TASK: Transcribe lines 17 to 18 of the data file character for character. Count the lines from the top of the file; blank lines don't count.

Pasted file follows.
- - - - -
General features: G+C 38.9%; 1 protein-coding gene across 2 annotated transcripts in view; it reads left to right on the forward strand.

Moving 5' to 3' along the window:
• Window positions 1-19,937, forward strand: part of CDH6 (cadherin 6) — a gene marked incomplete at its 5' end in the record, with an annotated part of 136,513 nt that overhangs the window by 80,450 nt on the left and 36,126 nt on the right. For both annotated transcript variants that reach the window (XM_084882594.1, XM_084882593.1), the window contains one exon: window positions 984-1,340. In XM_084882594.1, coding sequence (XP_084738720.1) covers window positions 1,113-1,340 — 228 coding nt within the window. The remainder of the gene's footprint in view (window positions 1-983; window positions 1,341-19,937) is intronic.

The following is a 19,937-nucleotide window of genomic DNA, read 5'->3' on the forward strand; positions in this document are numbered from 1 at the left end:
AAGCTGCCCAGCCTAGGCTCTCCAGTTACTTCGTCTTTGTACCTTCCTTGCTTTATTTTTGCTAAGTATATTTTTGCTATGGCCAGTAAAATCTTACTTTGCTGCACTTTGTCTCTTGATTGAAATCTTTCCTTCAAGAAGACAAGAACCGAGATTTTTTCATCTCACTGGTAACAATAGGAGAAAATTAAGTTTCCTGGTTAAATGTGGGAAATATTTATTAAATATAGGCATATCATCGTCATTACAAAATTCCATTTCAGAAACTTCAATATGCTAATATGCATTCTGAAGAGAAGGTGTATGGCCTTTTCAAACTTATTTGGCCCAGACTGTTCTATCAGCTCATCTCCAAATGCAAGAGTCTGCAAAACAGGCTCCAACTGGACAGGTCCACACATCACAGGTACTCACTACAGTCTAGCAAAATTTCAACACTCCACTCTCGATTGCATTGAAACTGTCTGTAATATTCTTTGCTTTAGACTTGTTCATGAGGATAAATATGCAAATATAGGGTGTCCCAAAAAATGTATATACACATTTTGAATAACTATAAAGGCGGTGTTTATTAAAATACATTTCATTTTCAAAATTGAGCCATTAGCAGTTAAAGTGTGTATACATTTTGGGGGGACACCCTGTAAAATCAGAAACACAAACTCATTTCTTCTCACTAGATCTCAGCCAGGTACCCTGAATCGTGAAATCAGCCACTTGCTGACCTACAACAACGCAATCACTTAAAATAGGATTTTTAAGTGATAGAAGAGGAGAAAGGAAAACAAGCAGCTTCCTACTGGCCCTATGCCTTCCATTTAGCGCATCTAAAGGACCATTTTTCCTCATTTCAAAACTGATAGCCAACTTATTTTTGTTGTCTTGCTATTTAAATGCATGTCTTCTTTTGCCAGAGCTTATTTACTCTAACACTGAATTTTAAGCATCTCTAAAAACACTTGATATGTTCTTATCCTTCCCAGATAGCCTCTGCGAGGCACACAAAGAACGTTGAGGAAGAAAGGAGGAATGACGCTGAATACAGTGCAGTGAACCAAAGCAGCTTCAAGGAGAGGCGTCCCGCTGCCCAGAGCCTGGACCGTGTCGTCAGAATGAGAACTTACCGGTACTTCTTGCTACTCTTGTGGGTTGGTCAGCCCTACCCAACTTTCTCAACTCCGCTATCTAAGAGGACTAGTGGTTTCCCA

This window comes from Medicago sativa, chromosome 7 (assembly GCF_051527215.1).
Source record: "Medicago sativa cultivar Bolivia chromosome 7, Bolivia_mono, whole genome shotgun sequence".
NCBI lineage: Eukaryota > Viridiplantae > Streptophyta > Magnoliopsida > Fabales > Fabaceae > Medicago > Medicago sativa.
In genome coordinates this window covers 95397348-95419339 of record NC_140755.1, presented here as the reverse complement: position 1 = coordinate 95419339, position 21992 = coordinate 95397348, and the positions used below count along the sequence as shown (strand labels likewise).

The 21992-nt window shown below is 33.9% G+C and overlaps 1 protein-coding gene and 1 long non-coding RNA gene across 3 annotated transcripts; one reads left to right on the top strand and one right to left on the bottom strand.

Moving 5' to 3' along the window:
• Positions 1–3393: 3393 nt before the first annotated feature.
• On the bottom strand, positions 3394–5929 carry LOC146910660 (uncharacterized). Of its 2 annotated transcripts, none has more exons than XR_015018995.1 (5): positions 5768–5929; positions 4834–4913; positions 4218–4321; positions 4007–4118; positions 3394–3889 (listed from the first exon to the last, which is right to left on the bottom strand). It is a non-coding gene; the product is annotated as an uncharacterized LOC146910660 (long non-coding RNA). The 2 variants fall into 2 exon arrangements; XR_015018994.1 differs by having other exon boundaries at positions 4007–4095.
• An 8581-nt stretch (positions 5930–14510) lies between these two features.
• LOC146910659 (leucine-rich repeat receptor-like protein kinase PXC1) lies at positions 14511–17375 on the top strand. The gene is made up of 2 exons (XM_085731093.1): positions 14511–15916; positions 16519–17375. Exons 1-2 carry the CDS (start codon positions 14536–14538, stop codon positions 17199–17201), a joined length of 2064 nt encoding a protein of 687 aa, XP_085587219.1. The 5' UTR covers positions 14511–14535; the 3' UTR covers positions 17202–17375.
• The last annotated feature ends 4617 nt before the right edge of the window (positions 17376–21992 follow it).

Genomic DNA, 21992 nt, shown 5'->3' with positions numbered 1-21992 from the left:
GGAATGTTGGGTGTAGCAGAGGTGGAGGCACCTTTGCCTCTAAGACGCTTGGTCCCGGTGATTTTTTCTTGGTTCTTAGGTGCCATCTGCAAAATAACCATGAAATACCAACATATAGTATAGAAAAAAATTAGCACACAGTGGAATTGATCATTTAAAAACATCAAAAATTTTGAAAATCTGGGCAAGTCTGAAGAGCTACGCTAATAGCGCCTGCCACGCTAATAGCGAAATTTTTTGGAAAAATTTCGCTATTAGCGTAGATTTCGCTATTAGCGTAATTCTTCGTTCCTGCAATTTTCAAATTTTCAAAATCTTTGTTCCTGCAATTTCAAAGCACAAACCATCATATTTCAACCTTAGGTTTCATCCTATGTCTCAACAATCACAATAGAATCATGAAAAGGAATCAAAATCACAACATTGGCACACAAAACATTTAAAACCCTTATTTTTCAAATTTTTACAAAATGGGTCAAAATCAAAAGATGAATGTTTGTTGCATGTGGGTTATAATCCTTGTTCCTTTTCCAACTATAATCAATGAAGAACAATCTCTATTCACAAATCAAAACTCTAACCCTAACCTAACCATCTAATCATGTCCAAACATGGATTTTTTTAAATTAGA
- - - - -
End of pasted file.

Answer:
Genomic DNA, 21992 nt, shown 5'->3' with positions numbered 1-21992 from the left:
GGAATGTTGGGTGTAGCAGAGGTGGAGGCACCTTTGCCTCTAAGACGCTTGGTCCCGGTGATTTTTTCTTGGTTCTTAGGTGCCATCTGCAAAATAACCATGAAATACCAACATATAGTATAGAAAAAAATTAGCACACAGTGGAATTGATCATTTAAAAACATCAAAAATTTTGAAAATCTGGGCAAGTCTGAAGAGCTACGCTAATAGCGCCTGCCACGCTAATAGCGAAATTTTTTGGAAAAATTTCGCTATTAGCGTAGATTTCGCTATTAGCGTAATTCTTCGTTCCTGCAATTTTCAAATTTTCAAAATCTTTGTTCCTGCAATTTCAAAGCACAAACCATCATATTTCAACCTTAGGTTTCATCCTATGTCTCAACAATCACAATAGAATCATGAAAAGGAATCAAAATCACAACATTGGCACACAAAACATTTAAAACCCTTATTTTTCAAATTTTTACAAAATGGGTCAAAATCAAAAGATGAATGTTTGTTGCATGTGGGTTATAATCCTTGTTCCTTTTCCAACTATAATCAATGAAGAACAATCTCTATTCACAAATCAAAACTCTAACCCTAACCTAACCATCTAATCATGTCCAAACATGGATTTTTTTAAATTAGA